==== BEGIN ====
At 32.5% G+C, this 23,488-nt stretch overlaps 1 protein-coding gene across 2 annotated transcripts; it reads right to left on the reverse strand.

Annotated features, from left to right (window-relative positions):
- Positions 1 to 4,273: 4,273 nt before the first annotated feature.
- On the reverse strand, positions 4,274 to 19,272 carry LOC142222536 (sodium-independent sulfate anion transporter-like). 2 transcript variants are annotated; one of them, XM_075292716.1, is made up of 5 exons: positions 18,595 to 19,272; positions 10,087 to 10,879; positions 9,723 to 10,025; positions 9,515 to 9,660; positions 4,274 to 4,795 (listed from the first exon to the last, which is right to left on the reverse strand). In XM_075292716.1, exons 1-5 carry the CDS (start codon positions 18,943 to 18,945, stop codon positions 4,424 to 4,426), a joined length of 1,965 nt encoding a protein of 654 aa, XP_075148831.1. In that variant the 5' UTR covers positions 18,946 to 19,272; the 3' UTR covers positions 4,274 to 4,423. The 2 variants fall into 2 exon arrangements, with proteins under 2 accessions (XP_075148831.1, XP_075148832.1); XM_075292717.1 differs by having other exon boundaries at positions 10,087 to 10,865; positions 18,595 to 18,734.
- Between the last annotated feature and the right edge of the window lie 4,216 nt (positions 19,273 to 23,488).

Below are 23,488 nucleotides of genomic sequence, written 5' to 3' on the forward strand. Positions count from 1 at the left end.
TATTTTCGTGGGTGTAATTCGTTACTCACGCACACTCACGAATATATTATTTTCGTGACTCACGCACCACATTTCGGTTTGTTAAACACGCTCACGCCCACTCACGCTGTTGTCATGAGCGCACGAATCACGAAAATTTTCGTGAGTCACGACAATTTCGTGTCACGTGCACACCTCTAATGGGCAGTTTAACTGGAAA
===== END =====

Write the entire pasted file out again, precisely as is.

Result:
At 32.5% G+C, this 23,488-nt stretch overlaps 1 protein-coding gene across 2 annotated transcripts; it reads right to left on the reverse strand.

Annotated features, from left to right (window-relative positions):
- Positions 1 to 4,273: 4,273 nt before the first annotated feature.
- On the reverse strand, positions 4,274 to 19,272 carry LOC142222536 (sodium-independent sulfate anion transporter-like). 2 transcript variants are annotated; one of them, XM_075292716.1, is made up of 5 exons: positions 18,595 to 19,272; positions 10,087 to 10,879; positions 9,723 to 10,025; positions 9,515 to 9,660; positions 4,274 to 4,795 (listed from the first exon to the last, which is right to left on the reverse strand). In XM_075292716.1, exons 1-5 carry the CDS (start codon positions 18,943 to 18,945, stop codon positions 4,424 to 4,426), a joined length of 1,965 nt encoding a protein of 654 aa, XP_075148831.1. In that variant the 5' UTR covers positions 18,946 to 19,272; the 3' UTR covers positions 4,274 to 4,423. The 2 variants fall into 2 exon arrangements, with proteins under 2 accessions (XP_075148831.1, XP_075148832.1); XM_075292717.1 differs by having other exon boundaries at positions 10,087 to 10,865; positions 18,595 to 18,734.
- Between the last annotated feature and the right edge of the window lie 4,216 nt (positions 19,273 to 23,488).

Below are 23,488 nucleotides of genomic sequence, written 5' to 3' on the forward strand. Positions count from 1 at the left end.
TATTTTCGTGGGTGTAATTCGTTACTCACGCACACTCACGAATATATTATTTTCGTGACTCACGCACCACATTTCGGTTTGTTAAACACGCTCACGCCCACTCACGCTGTTGTCATGAGCGCACGAATCACGAAAATTTTCGTGAGTCACGACAATTTCGTGTCACGTGCACACCTCTAATGGGCAGTTTAACTGGAAA